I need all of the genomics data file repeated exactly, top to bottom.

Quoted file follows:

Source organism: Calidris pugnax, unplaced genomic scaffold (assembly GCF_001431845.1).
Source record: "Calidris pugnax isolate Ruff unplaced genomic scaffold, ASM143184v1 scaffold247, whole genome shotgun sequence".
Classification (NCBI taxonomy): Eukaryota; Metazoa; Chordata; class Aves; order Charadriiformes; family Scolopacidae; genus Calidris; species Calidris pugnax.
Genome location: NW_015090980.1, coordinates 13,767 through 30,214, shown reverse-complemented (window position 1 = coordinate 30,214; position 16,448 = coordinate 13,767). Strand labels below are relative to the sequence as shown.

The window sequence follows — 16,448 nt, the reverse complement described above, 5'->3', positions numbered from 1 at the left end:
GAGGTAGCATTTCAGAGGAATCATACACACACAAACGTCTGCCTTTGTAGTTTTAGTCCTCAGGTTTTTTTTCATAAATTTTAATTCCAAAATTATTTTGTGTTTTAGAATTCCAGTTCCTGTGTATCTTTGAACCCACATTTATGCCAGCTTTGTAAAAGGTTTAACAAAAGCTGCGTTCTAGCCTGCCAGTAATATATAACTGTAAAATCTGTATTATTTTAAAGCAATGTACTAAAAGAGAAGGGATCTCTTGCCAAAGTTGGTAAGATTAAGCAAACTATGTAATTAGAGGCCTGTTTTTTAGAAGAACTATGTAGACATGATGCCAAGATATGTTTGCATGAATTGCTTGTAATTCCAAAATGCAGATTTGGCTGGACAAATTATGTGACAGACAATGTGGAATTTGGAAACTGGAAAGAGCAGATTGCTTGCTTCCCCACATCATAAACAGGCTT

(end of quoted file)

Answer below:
Source organism: Calidris pugnax, unplaced genomic scaffold (assembly GCF_001431845.1).
Source record: "Calidris pugnax isolate Ruff unplaced genomic scaffold, ASM143184v1 scaffold247, whole genome shotgun sequence".
Classification (NCBI taxonomy): Eukaryota; Metazoa; Chordata; class Aves; order Charadriiformes; family Scolopacidae; genus Calidris; species Calidris pugnax.
Genome location: NW_015090980.1, coordinates 13,767 through 30,214, shown reverse-complemented (window position 1 = coordinate 30,214; position 16,448 = coordinate 13,767). Strand labels below are relative to the sequence as shown.

The window sequence follows — 16,448 nt, the reverse complement described above, 5'->3', positions numbered from 1 at the left end:
GAGGTAGCATTTCAGAGGAATCATACACACACAAACGTCTGCCTTTGTAGTTTTAGTCCTCAGGTTTTTTTTCATAAATTTTAATTCCAAAATTATTTTGTGTTTTAGAATTCCAGTTCCTGTGTATCTTTGAACCCACATTTATGCCAGCTTTGTAAAAGGTTTAACAAAAGCTGCGTTCTAGCCTGCCAGTAATATATAACTGTAAAATCTGTATTATTTTAAAGCAATGTACTAAAAGAGAAGGGATCTCTTGCCAAAGTTGGTAAGATTAAGCAAACTATGTAATTAGAGGCCTGTTTTTTAGAAGAACTATGTAGACATGATGCCAAGATATGTTTGCATGAATTGCTTGTAATTCCAAAATGCAGATTTGGCTGGACAAATTATGTGACAGACAATGTGGAATTTGGAAACTGGAAAGAGCAGATTGCTTGCTTCCCCACATCATAAACAGGCTT